Harnessing Myokines To Preserve Muscle Power As We Age

Muscles keep us moving — they are the engine of the body. But as we age, we naturally begin to lose muscle mass, and with it, strength. Slowing this process down is key to a healthy and long life. A recent study offers exciting new insights into the dynamics of muscle regeneration. The findings highlight the role of a protein called platelet-derived growth factor subunit B (PDGF-B), which is produced by muscle cells and helps stimulate both repair and growth. We may be able to harness the protein to develop therapies for muscular injuries and age-related muscle loss.

Myokines: Muscle Messengers

Myokines are small proteins produced by muscle cells, usually during exercise. They work as messengers, sending important signals that regulate not only muscle metabolism but also other tissues and organs, including the liver and the brain. So despite their origins in skeletal muscle, their impact is widespread, even influencing anti-inflammatory and immunological processes.

To date, scientists have discovered more than 3,000 myokines. Although we are still unsure exactly what most of them do, it is becoming increasingly clear that these myokines hold the secret to exercise’s health benefits. The more we learn about them, the better our chances of finding interventions that mimic the effects of a workout (or two).

Stimulating Tissue Repair

Platelet-derived growth factor subunit B is one of the aforementioned known myokines. What sets it apart from many others —though not all— is the fact that it is secreted “constitutively,” or without any external stimulus. So, even if you never exercise, your muscles will still produce platelet-derived growth factor subunit B. This caught the researchers’ attention; if it weren’t important, it likely wouldn’t need to be produced continuously.

To figure out its function, the team turned to a special group of precursor cells, called myoblasts, that eventually go on to develop into muscle fiber. They exposed these cells to platelet-derived growth factor subunit B and waited. They soon noticed that the addition of the protein helped boost the proliferation of the myoblasts. Downstream, this meant a boost in overall muscle growth.

Muscle doesn’t just appear overnight. It develops in stages. Proliferation of myoblasts is one of the earliest stages of muscle growth. Another, later stage is the formation of myotubes. These are produced when a bunch of muscle cells fuse together to form a larger, multicellular structure — strength in numbers. This fusion forms the basis for all full-fledged muscle fiber, which itself is just a collection of many myotubes. The formation of myotubes is also what allows for the coordinated contraction required for movement and force.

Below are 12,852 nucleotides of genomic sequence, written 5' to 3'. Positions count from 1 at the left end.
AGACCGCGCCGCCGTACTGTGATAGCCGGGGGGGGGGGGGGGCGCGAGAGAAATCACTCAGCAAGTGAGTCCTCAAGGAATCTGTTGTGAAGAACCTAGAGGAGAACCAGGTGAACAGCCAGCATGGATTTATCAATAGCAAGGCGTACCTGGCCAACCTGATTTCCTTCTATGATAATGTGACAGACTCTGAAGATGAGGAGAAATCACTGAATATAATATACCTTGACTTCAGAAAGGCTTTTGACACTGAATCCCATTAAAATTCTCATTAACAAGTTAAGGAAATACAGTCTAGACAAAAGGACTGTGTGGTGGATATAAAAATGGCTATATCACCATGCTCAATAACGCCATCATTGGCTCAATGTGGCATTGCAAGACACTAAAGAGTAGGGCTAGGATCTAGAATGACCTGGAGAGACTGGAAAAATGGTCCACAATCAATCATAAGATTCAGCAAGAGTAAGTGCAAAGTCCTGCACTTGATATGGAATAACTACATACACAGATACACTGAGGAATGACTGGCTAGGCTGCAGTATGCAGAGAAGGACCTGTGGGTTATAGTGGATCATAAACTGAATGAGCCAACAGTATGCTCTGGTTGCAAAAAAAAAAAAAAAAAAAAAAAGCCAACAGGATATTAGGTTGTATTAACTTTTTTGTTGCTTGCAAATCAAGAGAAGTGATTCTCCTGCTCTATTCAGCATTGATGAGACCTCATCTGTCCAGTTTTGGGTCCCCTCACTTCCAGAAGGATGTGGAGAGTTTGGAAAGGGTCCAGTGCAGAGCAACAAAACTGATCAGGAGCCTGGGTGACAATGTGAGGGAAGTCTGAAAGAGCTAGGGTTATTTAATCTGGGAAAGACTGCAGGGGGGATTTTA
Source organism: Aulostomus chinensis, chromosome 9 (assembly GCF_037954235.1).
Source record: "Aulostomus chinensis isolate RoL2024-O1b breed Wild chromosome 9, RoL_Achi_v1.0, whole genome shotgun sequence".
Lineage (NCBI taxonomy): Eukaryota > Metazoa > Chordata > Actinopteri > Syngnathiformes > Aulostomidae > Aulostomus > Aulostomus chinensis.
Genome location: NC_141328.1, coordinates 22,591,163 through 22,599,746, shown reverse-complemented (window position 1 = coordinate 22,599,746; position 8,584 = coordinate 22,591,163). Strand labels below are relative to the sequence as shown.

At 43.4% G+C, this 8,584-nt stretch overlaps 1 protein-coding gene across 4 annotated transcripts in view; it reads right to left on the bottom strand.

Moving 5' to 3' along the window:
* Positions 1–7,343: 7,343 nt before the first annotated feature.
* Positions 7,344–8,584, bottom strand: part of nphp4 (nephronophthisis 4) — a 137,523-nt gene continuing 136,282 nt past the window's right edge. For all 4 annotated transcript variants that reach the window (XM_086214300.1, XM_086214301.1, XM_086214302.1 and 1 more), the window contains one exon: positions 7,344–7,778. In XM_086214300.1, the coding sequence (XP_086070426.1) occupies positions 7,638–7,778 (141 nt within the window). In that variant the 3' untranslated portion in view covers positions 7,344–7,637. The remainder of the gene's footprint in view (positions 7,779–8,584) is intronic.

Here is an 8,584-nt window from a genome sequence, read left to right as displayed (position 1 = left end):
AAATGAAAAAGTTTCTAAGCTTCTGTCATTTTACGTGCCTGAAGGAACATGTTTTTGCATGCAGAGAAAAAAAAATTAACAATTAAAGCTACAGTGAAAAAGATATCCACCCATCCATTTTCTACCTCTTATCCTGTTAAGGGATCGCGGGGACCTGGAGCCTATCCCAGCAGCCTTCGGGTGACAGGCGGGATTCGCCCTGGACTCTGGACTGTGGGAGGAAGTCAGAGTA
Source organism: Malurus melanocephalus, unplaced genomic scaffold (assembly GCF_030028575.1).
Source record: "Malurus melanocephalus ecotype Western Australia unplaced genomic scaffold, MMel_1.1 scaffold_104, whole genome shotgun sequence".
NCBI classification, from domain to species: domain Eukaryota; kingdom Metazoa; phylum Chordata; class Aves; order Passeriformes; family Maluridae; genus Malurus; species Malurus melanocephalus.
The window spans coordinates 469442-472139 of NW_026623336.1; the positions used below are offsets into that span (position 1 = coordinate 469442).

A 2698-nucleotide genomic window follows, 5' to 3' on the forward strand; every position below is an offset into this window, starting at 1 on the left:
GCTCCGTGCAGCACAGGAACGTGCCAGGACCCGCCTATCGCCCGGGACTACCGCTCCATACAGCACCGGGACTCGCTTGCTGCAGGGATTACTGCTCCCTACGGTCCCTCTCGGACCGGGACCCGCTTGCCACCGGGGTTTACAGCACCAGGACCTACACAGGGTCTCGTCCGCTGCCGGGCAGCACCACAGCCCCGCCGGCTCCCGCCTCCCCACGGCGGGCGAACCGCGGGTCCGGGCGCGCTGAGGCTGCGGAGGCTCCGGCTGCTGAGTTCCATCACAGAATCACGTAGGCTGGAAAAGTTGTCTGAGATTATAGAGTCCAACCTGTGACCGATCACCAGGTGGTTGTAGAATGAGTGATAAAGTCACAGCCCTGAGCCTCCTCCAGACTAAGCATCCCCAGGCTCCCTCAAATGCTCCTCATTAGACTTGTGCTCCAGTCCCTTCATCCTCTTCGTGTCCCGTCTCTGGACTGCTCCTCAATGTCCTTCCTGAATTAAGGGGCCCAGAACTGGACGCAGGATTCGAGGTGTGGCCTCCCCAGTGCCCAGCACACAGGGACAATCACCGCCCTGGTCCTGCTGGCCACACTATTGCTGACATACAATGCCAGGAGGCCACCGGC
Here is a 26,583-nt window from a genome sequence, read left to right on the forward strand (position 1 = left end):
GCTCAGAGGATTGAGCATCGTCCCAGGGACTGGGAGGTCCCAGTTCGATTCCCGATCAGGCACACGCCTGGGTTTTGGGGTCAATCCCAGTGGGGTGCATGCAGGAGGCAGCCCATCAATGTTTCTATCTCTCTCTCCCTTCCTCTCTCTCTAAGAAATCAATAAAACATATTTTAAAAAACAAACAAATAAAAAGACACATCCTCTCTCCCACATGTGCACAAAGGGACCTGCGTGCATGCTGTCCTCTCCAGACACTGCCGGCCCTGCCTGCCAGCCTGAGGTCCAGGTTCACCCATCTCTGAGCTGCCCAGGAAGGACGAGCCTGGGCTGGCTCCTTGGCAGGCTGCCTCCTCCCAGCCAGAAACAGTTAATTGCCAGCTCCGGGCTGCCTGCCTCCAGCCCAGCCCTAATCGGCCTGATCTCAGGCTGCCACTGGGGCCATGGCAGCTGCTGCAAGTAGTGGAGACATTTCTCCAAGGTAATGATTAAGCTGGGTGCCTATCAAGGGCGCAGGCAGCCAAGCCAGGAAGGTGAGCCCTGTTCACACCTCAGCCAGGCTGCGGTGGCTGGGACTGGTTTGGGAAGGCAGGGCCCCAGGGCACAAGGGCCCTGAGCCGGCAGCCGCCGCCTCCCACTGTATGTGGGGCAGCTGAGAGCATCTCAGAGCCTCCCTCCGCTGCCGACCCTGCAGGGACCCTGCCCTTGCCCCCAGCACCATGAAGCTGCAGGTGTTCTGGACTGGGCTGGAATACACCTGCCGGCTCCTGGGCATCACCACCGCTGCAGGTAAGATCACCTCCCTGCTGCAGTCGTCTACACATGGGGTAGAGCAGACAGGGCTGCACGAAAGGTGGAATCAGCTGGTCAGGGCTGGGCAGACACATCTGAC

Given the importance of myotubes to muscle contraction and strength, the researchers checked to see if exposing them to platelet-derived growth factor subunit B had any impact. Surprisingly, adding the protein to myotubes resulted in a significant increase in their diameter, as visible under a microscope. Although not the sole factor in determining strength, larger myotubes usually mean larger muscles, which generally means stronger muscles.

Aside from growing in diameter, myotubes exposed to platelet-derived growth factor subunit B also expressed more Myosin Heavy Chain (MHC). This is a key component of myosin, which is the molecular motor that converts chemical energy into mechanical energy. Without myosin heavy chain, our muscles would not be able to contract.

Testing the treated myotubes for contractile force proved that the changes were not only cosmetic: they noticeably outperformed their untreated counterparts. This suggests that platelet-derived growth factor subunit B not only helps boost muscle formation, it also helps boost muscle strength.


Age-related muscle loss is a serious threat to well-being, both physical and emotional. It can cause a drop in quality of life, and once it sets in, it can be difficult to reverse. This often sets off a vicious cycle where loss of muscle mass reduces mobility, which in turn reduces the ability to maintain muscle mass.

Myokines like platelet-derived growth factor subunit B may help provide new treatment options that replicate the benefits of regular exercise. This would be a game-changer for many older adults who, due to mobility issues, struggle to work out. Harnessing such proteins could allow us to artificially stimulate muscle growth and strength, curbing the usual muscular problems associated with aging.

© William A. Haseltine, PhD. All Rights Reserved.